Massive viewership for Game 7 of last year’s NBA Finals lifted the series to the highest ratings for a championship matchup since 1998. But this year, the Golden State Warriors’ dominance in the playoffs — cruising undefeated through the Western Conference bracket — made the possibility that the series would again go to seven games seem remote. Prior to the Finals, NBA executives were quietly tamping down ratings expectations.
It took Golden State only five games to dispatch the Cleveland Cavaliers. But the Finals still saw average viewership increase — up from an average of 20.2 million last year to 20.4 million. That growth is slightly at less than 1%. But with a less competitive series and ratings for live sports experiencing declines across the board, growth of any kind is welcome news for the NBA and its television partners — and indicative of the league’s growing value in the sports-television landscape.
“We were thrilled how the ratings were after the series,” says Julie Sobieski, VP of programming for ESPN, which produced the Finals telecasts for broadcaster and Walt Disney Co. sibling ABC. “Not surprised in the sense of interest around this historic series, but really thrilled. To be up significantly and have this be the most-watched ever since 1998 just having gone through five games as opposed to seven last year — it was fantastic to see how much interest there was.”
That interest was driven by the Cavs and Warriors, who have faced each other in the last two finals — with Golden State having won in 2015 and Cleveland winning in 2016. This year, the Warriors added one of the league’s best players in Kevin Durant, introducing a new factor in the competition and a fresh narrative (Durant’s quest for his first title) with which to hook viewers.
The combined appeal of Durant, teammate Stephen Curry, and the Cavs’ LeBron James and Kyrie Irving provided ample compensation for any fatigue fans might have felt watching two familiar teams face off.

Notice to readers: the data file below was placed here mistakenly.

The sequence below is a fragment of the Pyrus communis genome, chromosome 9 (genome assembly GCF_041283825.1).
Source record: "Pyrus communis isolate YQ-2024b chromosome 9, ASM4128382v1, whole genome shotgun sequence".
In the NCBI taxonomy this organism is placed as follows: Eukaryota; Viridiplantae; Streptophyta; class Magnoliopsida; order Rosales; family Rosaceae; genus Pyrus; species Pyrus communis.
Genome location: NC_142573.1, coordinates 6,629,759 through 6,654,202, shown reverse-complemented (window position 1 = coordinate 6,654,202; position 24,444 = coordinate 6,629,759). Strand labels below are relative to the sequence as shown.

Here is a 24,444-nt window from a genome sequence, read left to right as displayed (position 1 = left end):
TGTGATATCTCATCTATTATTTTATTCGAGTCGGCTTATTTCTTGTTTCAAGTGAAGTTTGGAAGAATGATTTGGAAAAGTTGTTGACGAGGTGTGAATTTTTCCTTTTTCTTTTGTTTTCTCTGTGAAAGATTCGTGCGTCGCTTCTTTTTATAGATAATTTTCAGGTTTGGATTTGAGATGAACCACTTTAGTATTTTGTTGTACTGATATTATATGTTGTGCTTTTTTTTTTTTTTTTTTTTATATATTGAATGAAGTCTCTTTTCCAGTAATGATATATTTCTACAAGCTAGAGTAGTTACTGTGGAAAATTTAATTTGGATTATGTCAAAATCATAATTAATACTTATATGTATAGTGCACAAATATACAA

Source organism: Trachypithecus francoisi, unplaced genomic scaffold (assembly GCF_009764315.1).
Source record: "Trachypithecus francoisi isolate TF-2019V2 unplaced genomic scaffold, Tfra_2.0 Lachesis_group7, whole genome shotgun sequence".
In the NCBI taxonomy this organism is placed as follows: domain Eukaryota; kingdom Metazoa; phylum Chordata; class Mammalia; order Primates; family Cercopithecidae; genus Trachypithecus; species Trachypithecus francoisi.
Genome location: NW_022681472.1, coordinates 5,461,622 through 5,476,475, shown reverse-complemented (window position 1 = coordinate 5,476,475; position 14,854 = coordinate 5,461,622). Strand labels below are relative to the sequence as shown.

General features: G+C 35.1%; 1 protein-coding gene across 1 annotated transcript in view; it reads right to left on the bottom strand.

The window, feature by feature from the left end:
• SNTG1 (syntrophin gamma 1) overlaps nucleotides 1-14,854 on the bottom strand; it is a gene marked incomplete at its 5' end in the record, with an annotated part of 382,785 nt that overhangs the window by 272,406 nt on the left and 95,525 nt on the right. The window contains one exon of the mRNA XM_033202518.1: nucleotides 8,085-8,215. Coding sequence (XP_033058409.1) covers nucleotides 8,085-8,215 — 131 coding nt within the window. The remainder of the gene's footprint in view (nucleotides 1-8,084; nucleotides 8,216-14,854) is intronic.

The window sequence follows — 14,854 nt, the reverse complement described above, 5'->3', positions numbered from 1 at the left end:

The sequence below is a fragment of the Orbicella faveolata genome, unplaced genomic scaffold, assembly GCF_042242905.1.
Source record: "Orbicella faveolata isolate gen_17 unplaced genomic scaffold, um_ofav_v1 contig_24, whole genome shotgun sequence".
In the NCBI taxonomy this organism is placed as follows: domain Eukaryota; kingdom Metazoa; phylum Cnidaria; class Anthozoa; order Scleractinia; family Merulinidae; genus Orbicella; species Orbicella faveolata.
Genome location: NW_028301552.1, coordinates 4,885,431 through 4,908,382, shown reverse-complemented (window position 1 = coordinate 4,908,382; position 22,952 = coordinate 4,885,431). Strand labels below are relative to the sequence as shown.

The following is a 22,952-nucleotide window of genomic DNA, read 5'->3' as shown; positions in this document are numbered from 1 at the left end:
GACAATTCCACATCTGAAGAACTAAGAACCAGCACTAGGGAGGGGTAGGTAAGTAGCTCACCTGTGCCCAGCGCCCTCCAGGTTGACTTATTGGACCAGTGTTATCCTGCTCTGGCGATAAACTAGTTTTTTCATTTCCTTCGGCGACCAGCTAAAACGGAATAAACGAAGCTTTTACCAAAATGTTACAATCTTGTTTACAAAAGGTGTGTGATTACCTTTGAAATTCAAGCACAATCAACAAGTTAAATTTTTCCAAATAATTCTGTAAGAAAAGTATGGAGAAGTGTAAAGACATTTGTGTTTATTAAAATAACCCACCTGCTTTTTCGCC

“I do think that fans wanted to see all of that star power every night,” Sobieski says. “There was also a belief that Cleveland could have come back and won any of those games at any time.”
That belief had fuel added to it in Game 3, when Cleveland nearly pulled off an upset victory after Golden State won the first two games by a wide margin.
“I was at that game,” Sobieski says. “That place was rocking right down to the last minute of that game, and obviously that does make a huge difference. It was certainly a turning point in the series and sent everyone back to their seats for Game 4.”
In Game 4, Cleveland ruined the Golden State’s shot at getting through the playoffs without a single loss, pulling off an impressive 137-116 victory. The next game would turn out to be the most-watched Game 5 of any since 1998 with an average of 24.5 million viewers.
The viewership counters recent downward trends in live-sports ratings. NFL viewership was down 8% in 2016 from the year prior. NBA regular-season action was down 6% this season from last.
That trajectory reversed in the playoffs, which saw viewership increase 4% year-to-year across ABC, TNT, ESPN, and NBA TV through the first three rounds. The upswing provided a positive end to a season that was the first covered under a new contract that sees ESPN and TNT paying a combined $2.66 billion per year to broadcast NBA games through the 2024-25 season.
“We had no reservations that we were going to see fantastic numbers out of the NBA,” Sobieski said. “It why we did the deal that we did with these guys. They’re an ascendant sport.”